Plan Ahead and Stress Communication

The term “successful audit” may seem like an odd word combination if your organization has reason to change audit firms. If the previous audit season did not go as smoothly as it should have you may be thinking of putting out a Request for Proposals for a new audit firm.

What does a successful audit look like? Your questions are answered by the auditors in a timely manner when you need the information, you are notified in advance of the schedules and documentation that your staff must provide to the auditors, and there are no surprises during the audit, among other factors. This is the minimum you should expect from your audit firm. Ideally, the auditors also will use the audit findings to provide insights into how you can improve internal controls and streamline your financial reporting.

If change is in the air and you want to be able to utter those words – “successful audit” – some key tactics should be included in your preparation:

  • Reach out early. Once you know the new audit firm you will be working with, don’t wait until the end of the year to discuss your issues and pain points with them. Communication is key to ensure that you and the new firm are in sync with what needs to be done.
  • Ask a lot of questions. You will receive a lot of questions from the new auditors and we recommend that you ask as many as you can, as well. This is a ramp-up time for both sides. If you have questions or concerns about the timing of the audit, the procedures and approach that the firm takes, the schedules and documentation that you and your staff will need to provide to the auditors, now is the time to ask.
  • Discuss the areas of struggle you had with the previous auditor and address them up front with the new one. Figure out what caused the stress so at audit time things will go more smoothly – and the auditors can get out of your hair!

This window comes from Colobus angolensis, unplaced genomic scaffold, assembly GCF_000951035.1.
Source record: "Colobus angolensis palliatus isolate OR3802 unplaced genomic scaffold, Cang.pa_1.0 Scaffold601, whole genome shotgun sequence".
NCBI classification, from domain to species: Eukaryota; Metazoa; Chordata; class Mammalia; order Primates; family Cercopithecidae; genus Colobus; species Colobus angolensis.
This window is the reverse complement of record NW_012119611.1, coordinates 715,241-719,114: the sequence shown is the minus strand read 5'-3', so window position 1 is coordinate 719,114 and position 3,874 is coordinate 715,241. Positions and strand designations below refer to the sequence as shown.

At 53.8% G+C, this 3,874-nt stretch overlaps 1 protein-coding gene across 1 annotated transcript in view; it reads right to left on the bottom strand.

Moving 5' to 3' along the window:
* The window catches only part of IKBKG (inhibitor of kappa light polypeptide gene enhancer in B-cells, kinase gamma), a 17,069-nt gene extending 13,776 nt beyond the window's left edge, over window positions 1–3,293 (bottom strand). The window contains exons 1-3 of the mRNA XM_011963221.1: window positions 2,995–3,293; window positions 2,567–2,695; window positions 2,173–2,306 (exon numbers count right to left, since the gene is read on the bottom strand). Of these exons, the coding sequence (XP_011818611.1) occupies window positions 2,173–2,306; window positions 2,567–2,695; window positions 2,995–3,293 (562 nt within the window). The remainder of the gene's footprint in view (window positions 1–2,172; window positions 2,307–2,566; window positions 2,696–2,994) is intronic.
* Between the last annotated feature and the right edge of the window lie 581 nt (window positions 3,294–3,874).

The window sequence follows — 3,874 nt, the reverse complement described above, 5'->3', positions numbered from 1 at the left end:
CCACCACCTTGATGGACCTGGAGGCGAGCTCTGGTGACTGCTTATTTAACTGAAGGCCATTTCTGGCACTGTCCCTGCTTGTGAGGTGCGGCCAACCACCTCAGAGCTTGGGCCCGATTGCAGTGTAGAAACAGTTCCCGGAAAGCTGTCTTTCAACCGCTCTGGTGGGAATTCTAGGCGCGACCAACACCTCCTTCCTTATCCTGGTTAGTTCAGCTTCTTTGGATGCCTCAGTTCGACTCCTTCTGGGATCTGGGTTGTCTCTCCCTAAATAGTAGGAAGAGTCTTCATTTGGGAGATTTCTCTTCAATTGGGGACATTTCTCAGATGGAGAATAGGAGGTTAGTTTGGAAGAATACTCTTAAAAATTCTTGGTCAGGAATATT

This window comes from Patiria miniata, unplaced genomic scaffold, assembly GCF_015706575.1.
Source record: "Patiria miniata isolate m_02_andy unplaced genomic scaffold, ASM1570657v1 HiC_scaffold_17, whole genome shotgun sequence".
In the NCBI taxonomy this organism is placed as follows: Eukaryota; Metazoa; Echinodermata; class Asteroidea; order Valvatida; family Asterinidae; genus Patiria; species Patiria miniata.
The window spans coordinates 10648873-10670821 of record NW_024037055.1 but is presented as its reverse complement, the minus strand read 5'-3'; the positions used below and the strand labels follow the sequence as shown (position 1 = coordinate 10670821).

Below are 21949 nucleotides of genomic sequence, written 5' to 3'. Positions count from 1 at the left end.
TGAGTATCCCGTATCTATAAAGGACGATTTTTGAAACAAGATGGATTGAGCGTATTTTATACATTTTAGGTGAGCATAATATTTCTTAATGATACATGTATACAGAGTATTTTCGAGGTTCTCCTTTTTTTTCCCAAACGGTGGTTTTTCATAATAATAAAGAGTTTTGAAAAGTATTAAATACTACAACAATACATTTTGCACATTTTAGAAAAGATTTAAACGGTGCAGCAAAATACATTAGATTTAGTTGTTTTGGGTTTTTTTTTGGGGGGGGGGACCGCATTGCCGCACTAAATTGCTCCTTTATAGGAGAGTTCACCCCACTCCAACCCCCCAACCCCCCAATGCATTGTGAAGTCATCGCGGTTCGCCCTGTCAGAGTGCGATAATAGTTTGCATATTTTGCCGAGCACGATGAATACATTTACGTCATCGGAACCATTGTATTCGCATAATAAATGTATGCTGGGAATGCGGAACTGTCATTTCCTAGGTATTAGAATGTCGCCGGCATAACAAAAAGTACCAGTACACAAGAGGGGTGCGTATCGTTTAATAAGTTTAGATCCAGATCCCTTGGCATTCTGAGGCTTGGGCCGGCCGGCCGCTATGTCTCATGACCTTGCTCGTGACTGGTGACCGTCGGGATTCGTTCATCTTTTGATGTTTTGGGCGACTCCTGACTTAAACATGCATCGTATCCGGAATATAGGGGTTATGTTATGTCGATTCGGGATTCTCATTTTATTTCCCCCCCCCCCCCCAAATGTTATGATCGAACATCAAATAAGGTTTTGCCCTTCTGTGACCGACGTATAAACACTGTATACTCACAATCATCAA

• Be aware that there will be differences in the way questions are asked and procedures completed by the new firm compared with the previous firm. The amount of questioning from the new auditor is necessary to gain an understanding of how your office runs.
  • Remember, an audit is not intended to find fraud. If you suspect fraud in your organization, a forensic evaluation by auditors with special training is critical.
  • Again – reach out. It all comes down to communication. Ask questions early in the process rather than waiting until the last minute. Your auditors would prefer to answer your questions throughout the year as issues arise versus dealing with them at the last minute during the audit.

Change is difficult and most finance professionals and organizations would prefer not to change audit firms if they don’t have to. The suggestions above can help alleviate some of the stress and worry that accompanies such a change.  For more information on changing auditors, contact Adams Brown.